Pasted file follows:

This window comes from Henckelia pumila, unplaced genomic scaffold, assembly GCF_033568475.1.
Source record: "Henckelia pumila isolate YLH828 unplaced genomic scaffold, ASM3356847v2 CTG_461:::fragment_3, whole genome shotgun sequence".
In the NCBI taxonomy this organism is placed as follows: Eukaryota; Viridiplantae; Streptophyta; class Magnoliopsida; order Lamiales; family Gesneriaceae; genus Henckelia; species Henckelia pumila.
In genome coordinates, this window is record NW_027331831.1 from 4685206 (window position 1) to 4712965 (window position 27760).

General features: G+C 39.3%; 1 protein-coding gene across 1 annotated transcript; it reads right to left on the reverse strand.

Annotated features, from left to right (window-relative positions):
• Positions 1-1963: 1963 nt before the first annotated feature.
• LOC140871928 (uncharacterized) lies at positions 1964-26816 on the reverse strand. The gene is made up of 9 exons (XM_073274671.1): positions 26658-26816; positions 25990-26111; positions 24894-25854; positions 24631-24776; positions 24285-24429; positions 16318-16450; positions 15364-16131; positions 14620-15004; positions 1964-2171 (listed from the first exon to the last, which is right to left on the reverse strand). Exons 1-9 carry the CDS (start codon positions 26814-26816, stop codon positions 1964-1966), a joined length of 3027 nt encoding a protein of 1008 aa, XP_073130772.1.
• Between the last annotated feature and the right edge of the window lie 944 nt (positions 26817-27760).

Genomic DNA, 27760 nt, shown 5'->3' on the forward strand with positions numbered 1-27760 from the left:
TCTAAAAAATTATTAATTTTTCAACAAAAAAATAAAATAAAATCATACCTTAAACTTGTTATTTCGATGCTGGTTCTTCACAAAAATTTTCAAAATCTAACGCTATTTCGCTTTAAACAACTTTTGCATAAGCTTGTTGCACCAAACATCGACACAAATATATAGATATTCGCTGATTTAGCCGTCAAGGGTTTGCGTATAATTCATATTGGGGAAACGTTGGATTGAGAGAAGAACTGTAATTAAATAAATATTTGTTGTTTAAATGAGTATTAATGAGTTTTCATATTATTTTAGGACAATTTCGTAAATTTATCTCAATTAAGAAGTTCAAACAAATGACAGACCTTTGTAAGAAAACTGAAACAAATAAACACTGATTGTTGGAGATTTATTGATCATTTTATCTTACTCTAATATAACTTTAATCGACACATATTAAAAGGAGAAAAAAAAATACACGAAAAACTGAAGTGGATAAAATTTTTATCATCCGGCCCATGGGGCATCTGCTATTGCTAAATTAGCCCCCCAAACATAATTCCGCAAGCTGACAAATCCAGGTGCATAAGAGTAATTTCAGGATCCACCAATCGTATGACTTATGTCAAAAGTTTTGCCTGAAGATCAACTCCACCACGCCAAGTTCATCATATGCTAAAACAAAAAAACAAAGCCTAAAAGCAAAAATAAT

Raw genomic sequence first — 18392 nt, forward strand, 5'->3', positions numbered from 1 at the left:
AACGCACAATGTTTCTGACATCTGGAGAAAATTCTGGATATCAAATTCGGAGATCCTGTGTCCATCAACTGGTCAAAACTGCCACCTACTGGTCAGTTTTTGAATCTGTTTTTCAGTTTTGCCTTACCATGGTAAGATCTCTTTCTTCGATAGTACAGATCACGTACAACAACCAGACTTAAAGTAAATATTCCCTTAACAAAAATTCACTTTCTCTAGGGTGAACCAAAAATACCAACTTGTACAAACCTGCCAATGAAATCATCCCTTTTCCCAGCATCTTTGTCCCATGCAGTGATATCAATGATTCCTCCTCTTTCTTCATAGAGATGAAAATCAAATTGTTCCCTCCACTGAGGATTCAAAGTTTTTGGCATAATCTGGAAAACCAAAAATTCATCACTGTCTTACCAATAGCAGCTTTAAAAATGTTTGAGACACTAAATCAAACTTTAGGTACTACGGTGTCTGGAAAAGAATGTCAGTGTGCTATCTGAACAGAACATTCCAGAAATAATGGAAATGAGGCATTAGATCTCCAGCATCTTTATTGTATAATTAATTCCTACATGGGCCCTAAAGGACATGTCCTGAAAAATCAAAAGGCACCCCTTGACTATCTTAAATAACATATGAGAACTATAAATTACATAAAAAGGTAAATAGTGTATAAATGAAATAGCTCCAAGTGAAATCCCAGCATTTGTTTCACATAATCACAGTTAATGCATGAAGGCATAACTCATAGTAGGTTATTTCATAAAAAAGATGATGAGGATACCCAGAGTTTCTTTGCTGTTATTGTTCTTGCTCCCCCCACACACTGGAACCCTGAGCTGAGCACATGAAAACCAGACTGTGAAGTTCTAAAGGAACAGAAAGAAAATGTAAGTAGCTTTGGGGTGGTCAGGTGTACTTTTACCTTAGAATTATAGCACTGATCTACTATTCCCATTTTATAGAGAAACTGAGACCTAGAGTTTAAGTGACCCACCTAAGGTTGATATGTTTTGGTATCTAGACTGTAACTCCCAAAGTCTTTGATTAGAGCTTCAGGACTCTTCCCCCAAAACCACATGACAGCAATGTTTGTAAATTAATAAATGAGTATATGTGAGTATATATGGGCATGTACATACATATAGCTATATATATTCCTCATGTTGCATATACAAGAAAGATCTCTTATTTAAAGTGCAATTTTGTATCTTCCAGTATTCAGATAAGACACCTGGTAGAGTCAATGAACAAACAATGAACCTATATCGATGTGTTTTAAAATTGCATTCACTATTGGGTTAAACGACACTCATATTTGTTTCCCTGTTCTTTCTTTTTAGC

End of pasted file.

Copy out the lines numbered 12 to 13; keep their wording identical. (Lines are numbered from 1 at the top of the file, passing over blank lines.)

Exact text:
Raw genomic sequence first — 18392 nt, forward strand, 5'->3', positions numbered from 1 at the left:
AACGCACAATGTTTCTGACATCTGGAGAAAATTCTGGATATCAAATTCGGAGATCCTGTGTCCATCAACTGGTCAAAACTGCCACCTACTGGTCAGTTTTTGAATCTGTTTTTCAGTTTTGCCTTACCATGGTAAGATCTCTTTCTTCGATAGTACAGATCACGTACAACAACCAGACTTAAAGTAAATATTCCCTTAACAAAAATTCACTTTCTCTAGGGTGAACCAAAAATACCAACTTGTACAAACCTGCCAATGAAATCATCCCTTTTCCCAGCATCTTTGTCCCATGCAGTGATATCAATGATTCCTCCTCTTTCTTCATAGAGATGAAAATCAAATTGTTCCCTCCACTGAGGATTCAAAGTTTTTGGCATAATCTGGAAAACCAAAAATTCATCACTGTCTTACCAATAGCAGCTTTAAAAATGTTTGAGACACTAAATCAAACTTTAGGTACTACGGTGTCTGGAAAAGAATGTCAGTGTGCTATCTGAACAGAACATTCCAGAAATAATGGAAATGAGGCATTAGATCTCCAGCATCTTTATTGTATAATTAATTCCTACATGGGCCCTAAAGGACATGTCCTGAAAAATCAAAAGGCACCCCTTGACTATCTTAAATAACATATGAGAACTATAAATTACATAAAAAGGTAAATAGTGTATAAATGAAATAGCTCCAAGTGAAATCCCAGCATTTGTTTCACATAATCACAGTTAATGCATGAAGGCATAACTCATAGTAGGTTATTTCATAAAAAAGATGATGAGGATACCCAGAGTTTCTTTGCTGTTATTGTTCTTGCTCCCCCCACACACTGGAACCCTGAGCTGAGCACATGAAAACCAGACTGTGAAGTTCTAAAGGAACAGAAAGAAAATGTAAGTAGCTTTGGGGTGGTCAGGTGTACTTTTACCTTAGAATTATAGCACTGATCTACTATTCCCATTTTATAGAGAAACTGAGACCTAGAGTTTAAGTGACCCACCTAAGGTTGATATGTTTTGGTATCTAGACTGTAACTCCCAAAGTCTTTGATTAGAGCTTCAGGACTCTTCCCCCAAAACCACATGACAGCAATGTTTGTAAATTAATAAATGAGTATATGTGAGTATATATGGGCATGTACATACATATAGCTATATATATTCCTCATGTTGCATATACAAGAAAGATCTCTTATTTAAAGTGCAATTTTGTATCTTCCAGTATTCAGATAAGACACCTGGTAGAGTCAATGAACAAACAATGAACCTATATCGATGTGTTTTAAAATTGCATTCACTATTGGGTTAAACGACACTCATATTTGTTTCCCTGTTCTTTCTTTTTAGC